Tuesday, December 14, 2010

The Deeper Things of Life and Carpet

Disclaimer:  No children were harmed in the writing of this post. As for the husband ...

After reading my last post, I want to assure you that no one had to eat peanut butter and jelly with a straw last week. When I arrived home, most all of the bacon grease had been thoroughly cleaned and my kitchen looked wonderful. Of course, last night my kitchen looked like the aftermath of an explosion, but Thursday night it looked good.

And therein lies the stumbling block to my Christmas wish. I want a clean house for Christmas. I'm not sure that's possible unless we spend Christmas Eve scrubbing, and then Christmas Day not moving. I'm perfectly fine with that, but the rest of the family seems to feel that plan lacks a little in celebrating style. So I've had to compromise a bit. But I think I've come up with a philosophy that helps me achieve my goals. I've summed up this philosophy in a very common phrase.

It's the thought that counts.

Shortly before Thanksgiving, a friend and I were discussing the work I had planned out in order to finish my fall cleaning before the holidays. She commented on how many days were left before Christmas and I agreed that I didn't have much time.

"That's not the point," she argued. "You're never going to be able to keep everything clean all the way up until Christmas. Not with that many boys in the house. It's impossible."

That was true. And it would be discouraging to a lesser individual. But I was quick to point out the one thing that would save me.

My standards of clean are lower than hers.

They have to be. I've finally gotten to the point that, if I've made the effort to clean, then I have to be satisfied with that. In my heart I know it was recently clean. Therefore, at the very least, it's cleaner than it was. So at least whatever dirt that has accumulated is newer dirt. And that has to count for something, right?

I apply that principle to most of my cleaning (as anyone whose been in my house can see) with the exception of the carpet. A couple of times a year I rent one of these and clean my carpets. And believe me, I do a thorough job. To me, clean carpets and upholstery are the final sign that things are deeply clean. I love seeing a broad expanse of carpet free of stains and tracked in dirt, and I really enjoy smelling the freshness of all that cleanliness. For the next month, I notice the clean softness of the carpet every time I walk across it.

If I'm enjoying the clean sensation of carpets for a month, that will last me through Christmas, surely.

So after tackling all my baseboards and air vents this fall, I spent the two days after Thanksgiving cleaning my carpets. I cleaned and re-cleaned. I pretreated. I used the hand tool along the edges. I had the boys bringing me buckets of water and moving furniture out of my way as I went along, determined to clean my carpets better than I ever had before. My husband offered to help, and I let him do part of the family room, but he didn't overlap his rows as much, and he went faster than I wanted him to so I did the rest of our over 3,000 square foot home myself.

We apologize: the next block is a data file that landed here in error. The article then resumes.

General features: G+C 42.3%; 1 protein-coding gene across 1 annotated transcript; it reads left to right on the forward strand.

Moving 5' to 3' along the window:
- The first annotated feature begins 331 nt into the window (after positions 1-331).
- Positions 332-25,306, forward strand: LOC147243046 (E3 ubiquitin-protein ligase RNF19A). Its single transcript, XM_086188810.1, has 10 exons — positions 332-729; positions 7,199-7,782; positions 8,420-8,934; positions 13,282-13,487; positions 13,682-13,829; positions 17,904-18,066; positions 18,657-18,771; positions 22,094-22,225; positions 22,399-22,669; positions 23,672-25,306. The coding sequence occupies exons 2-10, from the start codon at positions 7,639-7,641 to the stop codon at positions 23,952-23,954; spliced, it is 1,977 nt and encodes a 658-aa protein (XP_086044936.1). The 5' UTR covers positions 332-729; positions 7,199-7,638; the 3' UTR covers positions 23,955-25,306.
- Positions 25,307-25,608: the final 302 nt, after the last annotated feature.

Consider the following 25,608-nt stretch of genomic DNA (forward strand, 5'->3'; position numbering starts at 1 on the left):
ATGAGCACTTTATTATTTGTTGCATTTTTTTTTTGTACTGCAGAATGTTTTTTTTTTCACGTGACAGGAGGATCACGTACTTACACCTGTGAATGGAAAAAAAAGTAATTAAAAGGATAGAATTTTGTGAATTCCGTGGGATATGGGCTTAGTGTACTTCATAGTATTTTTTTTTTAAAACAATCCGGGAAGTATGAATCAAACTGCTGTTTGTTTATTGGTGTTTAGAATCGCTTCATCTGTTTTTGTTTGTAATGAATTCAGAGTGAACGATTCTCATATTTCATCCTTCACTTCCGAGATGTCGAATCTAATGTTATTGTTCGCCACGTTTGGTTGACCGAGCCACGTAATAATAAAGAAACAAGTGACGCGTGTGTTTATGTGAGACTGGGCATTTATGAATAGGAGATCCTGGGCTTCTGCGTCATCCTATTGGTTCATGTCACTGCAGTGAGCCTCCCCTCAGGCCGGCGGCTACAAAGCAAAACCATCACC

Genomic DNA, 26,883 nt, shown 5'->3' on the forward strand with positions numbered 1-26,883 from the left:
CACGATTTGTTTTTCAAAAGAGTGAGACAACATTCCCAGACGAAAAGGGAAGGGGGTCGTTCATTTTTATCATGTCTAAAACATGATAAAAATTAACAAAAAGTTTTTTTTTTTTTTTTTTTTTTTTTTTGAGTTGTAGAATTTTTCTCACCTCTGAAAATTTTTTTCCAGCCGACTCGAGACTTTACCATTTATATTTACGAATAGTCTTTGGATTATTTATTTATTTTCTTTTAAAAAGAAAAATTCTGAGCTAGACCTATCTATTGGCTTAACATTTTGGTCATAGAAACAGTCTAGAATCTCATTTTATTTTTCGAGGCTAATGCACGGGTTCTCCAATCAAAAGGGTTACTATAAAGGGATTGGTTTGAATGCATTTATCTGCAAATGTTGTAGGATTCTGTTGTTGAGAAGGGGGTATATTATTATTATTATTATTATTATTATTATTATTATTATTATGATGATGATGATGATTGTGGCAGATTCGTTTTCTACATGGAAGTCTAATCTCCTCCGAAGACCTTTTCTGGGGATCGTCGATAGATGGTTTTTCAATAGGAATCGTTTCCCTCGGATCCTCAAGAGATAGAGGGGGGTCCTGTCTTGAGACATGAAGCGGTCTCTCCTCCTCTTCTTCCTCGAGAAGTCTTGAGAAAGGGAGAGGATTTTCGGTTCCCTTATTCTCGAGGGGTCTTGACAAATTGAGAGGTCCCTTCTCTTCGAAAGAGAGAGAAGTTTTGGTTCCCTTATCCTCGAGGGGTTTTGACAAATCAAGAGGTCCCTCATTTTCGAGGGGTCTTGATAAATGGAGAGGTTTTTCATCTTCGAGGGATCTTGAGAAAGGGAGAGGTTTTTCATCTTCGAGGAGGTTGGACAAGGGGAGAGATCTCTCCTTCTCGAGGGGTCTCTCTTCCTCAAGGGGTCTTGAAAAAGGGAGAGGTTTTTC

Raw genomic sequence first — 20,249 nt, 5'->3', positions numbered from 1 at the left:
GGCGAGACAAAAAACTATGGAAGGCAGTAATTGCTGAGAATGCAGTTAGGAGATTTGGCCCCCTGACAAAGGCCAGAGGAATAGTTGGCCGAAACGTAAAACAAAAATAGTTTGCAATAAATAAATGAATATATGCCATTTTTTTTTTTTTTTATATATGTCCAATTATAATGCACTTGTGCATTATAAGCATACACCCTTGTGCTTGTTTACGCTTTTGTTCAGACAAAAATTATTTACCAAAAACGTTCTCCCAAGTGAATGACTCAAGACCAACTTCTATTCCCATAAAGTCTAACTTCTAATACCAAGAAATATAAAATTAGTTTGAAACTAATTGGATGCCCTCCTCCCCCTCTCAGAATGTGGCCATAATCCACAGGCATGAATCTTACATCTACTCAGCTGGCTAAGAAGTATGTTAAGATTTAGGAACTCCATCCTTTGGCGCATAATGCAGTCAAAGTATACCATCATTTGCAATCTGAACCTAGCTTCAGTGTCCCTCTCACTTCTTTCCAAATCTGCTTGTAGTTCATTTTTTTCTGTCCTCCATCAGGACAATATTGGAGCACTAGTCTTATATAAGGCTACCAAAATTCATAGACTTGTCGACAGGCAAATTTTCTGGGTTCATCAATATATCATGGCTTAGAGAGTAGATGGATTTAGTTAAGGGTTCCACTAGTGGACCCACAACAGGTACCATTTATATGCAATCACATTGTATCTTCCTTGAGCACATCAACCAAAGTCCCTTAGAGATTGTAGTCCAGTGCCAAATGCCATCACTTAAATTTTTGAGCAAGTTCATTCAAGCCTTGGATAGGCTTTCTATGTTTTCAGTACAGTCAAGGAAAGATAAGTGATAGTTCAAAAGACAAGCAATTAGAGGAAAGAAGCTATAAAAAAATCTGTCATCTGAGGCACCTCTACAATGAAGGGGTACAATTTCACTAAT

Late in the afternoon of the second day, I was finishing up the last of the two bedrooms upstairs. My back ached and I was exhausted, but my carpets looked wonderful. I flipped the machine off and called for more water to finish the last little bit, but no answered. They couldn't hear me because they were running the vacuum downstairs. Indiana had found an incredible Black Friday deal on a Dyson for the church, and he decided to try it out.

I was more than a little aggravated. I had just cleaned all those carpets last night. What was there to vacuum? I found out a short time later when one of the boys ran upstairs to show me the canister.

It was over half full.

My first thought was that he must have been vacuuming outside. There was no way there could still be dirt in my carpets. Especially not that much dirt. I was briefly consoled when they told me it came from the family room.

Well of course. Wasn't that where Indiana had worked the carpet cleaner? Hadn't I told him he needed to go slower? I was vindicated.

At least, I was until they showed me the dirt they vacuumed from the living room. And the hallway. And my bedroom ...

I went downstairs and stared at the carpets that had looked so clean half an hour ago. They looked dingy.  They felt soft the night before, but now they seemed brittle and stiff when I walked on them. My guys took my month of carpet cleanliness enjoyment and sucked it out in less than thirty minutes.

For one wild moment I was tempted to haul the shampooer downstairs and start all over again. But I was out of time, out of weekend and out of cleaner. So I reminded myself that there was less dirt in the carpets than there had been before, and that it was the thought that counts.

I've said it before and I need to face the truth again. I'm no June Cleaver. I need to accept that.

But I'm still tempted to clean the carpets again after the holidays. Maybe if I wear pearls and heels this time ...


  1. That's exactly why I don't have carpets in my house. It saves my back! ;-)

    Hey, after all the work you've been doing, your house has to be clean. It always makes me feel better when things are straightened, because even if it's not really clean, it looks clean. You know?

    I have a neighbor who is a bit, ok, a lot OCD. I could eat off her floors. Literally. She cleans non-stop. I think she needs anti-anxiety medicine when she comes to my house. Seriously. Sometimes I feel really bad for her. I glance around and see my house through her eyes. I could never be her.


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